milk in its coffee

Just over ten years ago I was at home (in St. Kitts) and I saw a mixed race looking womon standing in some residential area that I was driving through with my mother. I asked her who she was*, my mother said, she was probably Dominicana and that St. Kitts was now having some milk added to its coffee.

In the last ten-fifteen years this has changed significantly.

  • Children and grandchildren of Kittitians who left in the 1930s to work in the Dominican Republic in the sugar can industry are returning, some would say seemingly in droves. Of course like most places we claim that “these” people are here illegally completely ignoring their rights as citizens. Though many are dark-skinned and blend in until they speak revealing a Dominicana quite a few are “light skinned with nice hair”. They like all immigrants are being blamed for: stealing jobs from Kittitians by charging less than a Kittitian would
    • crime
    • eating up resources meant for locals e.g. education and health
    • and specifically for the women
      • “stealing” men from their wives
      • introduction of sex work (gigantic laugh)
  • Though this predates the fifteen years, there was a long history for Guyanese, most noticeably of Indian descent working on the sugar cane industry in St. Kitts. Their arrival too is accompanied by a similar narrative as above.
  • I remember the Chinese restaurant opening while I was still in secondary school. It was exciting. Now there are at least five restaurants and two supermarkets owned by Chinese nationals (whose numbers are increasing). Both of which are always packed with Kittitian people.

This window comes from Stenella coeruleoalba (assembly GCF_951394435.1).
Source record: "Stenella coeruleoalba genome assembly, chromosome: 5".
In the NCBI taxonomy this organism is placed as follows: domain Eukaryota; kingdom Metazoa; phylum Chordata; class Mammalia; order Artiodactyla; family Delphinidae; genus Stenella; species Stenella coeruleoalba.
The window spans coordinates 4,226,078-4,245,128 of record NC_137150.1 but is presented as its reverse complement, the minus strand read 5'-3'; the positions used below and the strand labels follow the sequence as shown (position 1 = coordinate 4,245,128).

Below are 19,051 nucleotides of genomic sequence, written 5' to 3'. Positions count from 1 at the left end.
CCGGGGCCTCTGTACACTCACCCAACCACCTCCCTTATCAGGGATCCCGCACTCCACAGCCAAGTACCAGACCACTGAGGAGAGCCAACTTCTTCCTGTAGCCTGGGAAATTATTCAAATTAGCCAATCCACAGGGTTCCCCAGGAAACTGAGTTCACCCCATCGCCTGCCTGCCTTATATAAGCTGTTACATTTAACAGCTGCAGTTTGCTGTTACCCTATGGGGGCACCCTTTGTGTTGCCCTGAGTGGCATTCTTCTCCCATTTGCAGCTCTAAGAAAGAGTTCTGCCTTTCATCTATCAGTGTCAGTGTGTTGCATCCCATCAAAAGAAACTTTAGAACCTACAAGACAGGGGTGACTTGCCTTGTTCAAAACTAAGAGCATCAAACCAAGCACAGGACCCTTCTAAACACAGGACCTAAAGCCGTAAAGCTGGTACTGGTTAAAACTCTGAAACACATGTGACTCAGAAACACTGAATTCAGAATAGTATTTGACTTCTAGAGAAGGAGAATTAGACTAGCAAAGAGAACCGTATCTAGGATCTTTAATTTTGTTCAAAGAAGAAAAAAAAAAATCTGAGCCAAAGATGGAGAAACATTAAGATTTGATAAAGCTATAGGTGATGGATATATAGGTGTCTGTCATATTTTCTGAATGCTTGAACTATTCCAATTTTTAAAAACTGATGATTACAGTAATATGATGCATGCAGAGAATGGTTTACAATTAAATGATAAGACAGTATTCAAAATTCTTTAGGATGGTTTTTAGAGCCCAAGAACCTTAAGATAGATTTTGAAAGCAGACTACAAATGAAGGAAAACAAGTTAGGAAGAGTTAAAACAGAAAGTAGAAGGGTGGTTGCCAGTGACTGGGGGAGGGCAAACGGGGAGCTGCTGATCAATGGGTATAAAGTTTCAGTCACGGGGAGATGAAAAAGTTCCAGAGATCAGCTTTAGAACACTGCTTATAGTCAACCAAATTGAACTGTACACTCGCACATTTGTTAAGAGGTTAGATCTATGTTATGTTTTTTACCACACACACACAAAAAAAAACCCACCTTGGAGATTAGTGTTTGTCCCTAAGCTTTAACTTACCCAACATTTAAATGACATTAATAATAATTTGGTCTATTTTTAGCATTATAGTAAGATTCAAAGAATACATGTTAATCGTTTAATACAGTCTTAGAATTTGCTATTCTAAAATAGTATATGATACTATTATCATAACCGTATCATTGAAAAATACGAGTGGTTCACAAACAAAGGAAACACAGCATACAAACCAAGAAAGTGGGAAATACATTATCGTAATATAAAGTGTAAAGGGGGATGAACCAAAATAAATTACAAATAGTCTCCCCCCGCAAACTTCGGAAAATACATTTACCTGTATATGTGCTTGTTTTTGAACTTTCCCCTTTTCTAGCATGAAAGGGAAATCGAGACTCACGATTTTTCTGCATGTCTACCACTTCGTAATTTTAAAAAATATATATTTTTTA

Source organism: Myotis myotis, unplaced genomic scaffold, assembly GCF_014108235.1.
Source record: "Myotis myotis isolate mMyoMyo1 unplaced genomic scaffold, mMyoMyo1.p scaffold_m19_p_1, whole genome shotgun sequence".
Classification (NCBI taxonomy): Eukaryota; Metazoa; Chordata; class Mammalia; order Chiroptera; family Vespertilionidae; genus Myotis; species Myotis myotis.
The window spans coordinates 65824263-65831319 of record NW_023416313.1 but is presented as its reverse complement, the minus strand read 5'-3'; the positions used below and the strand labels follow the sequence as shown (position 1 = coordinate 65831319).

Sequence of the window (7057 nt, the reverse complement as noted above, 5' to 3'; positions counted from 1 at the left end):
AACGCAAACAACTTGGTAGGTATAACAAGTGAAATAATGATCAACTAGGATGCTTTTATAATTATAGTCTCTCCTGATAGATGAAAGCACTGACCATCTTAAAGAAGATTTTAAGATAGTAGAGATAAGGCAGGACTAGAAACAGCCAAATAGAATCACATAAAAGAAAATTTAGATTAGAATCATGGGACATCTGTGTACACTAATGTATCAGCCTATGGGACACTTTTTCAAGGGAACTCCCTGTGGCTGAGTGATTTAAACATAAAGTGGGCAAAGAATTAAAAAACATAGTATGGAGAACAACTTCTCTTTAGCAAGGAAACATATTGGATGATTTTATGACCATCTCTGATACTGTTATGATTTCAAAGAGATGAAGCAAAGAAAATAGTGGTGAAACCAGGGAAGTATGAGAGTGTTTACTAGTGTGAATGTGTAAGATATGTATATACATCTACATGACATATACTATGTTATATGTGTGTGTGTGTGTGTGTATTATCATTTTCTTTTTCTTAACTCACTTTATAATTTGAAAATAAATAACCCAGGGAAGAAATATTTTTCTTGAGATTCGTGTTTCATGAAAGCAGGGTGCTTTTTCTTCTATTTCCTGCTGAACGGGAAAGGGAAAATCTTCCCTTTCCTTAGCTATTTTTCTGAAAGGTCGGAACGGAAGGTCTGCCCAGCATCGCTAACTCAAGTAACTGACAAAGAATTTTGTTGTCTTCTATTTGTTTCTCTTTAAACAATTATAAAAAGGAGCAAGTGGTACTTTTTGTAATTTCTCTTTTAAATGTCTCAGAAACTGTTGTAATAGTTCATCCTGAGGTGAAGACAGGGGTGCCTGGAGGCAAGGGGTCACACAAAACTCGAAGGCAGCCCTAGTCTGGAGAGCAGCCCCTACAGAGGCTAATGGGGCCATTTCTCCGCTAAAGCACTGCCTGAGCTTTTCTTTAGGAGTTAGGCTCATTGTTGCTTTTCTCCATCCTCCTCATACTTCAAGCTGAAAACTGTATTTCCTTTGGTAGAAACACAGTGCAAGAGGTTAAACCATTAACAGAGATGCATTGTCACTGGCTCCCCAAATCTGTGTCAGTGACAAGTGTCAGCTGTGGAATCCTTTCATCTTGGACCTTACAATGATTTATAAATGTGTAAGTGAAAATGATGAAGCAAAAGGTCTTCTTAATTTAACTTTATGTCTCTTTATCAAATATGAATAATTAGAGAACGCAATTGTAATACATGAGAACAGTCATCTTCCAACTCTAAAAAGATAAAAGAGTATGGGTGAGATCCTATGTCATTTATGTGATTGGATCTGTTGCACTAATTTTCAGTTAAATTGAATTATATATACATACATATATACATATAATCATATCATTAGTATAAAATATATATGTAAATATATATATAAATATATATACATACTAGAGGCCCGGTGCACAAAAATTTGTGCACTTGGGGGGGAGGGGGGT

• The opening of Port Zante (shopping complex on reclaimed land) has brought the opening of jewellery stores owned by Indians.
  • The university tourism which has increased dramatically with three at least off-shore US university setting up shot on the island sees an influx of European-Americans, Indian-Americans and a few African-Americans and Africans who stay far longer than any other tourist would typically stay.

The selling of our country to meet international debt has brought what was for at least me and unexpected; an uglier side to our people which reeks of our lack of love for ourselves and our fear of losing what little we have. For islands that claim to be melting pots the addition, appearance of people of who do not blend in to the predominant group may not be apparent. The implications however are grand. There are two grand ones I want us to consider. Racism and stereotyping are becoming increasingly common place in less theoretical ways. Discrimination against locals in favour of people who are perceived to have more money (read white) is rampant on a level we’ve never seen before. Our already warped sense of self as a result of the history of colonialism and now neo-colonialism is getting worse as what is attractive is now concretely and attainably light skinned with “nice” hair.

Immigration is challenging both for the newcomers and the people of the host country. For people of the host country, I implore you to deal with it. The same narratives that you employ for them- job stealing etc. are the same narrative others employ for the many of us that do leave to live and work elsewhere. These narratives erase personal histories, motivations and complex reasons for departure and arrival and instead only focus on privilege. I am in no way negating the privilege that many are exercising in being able to/having left their home countries but we cannot discount the challenges they face in moving to a completely new country.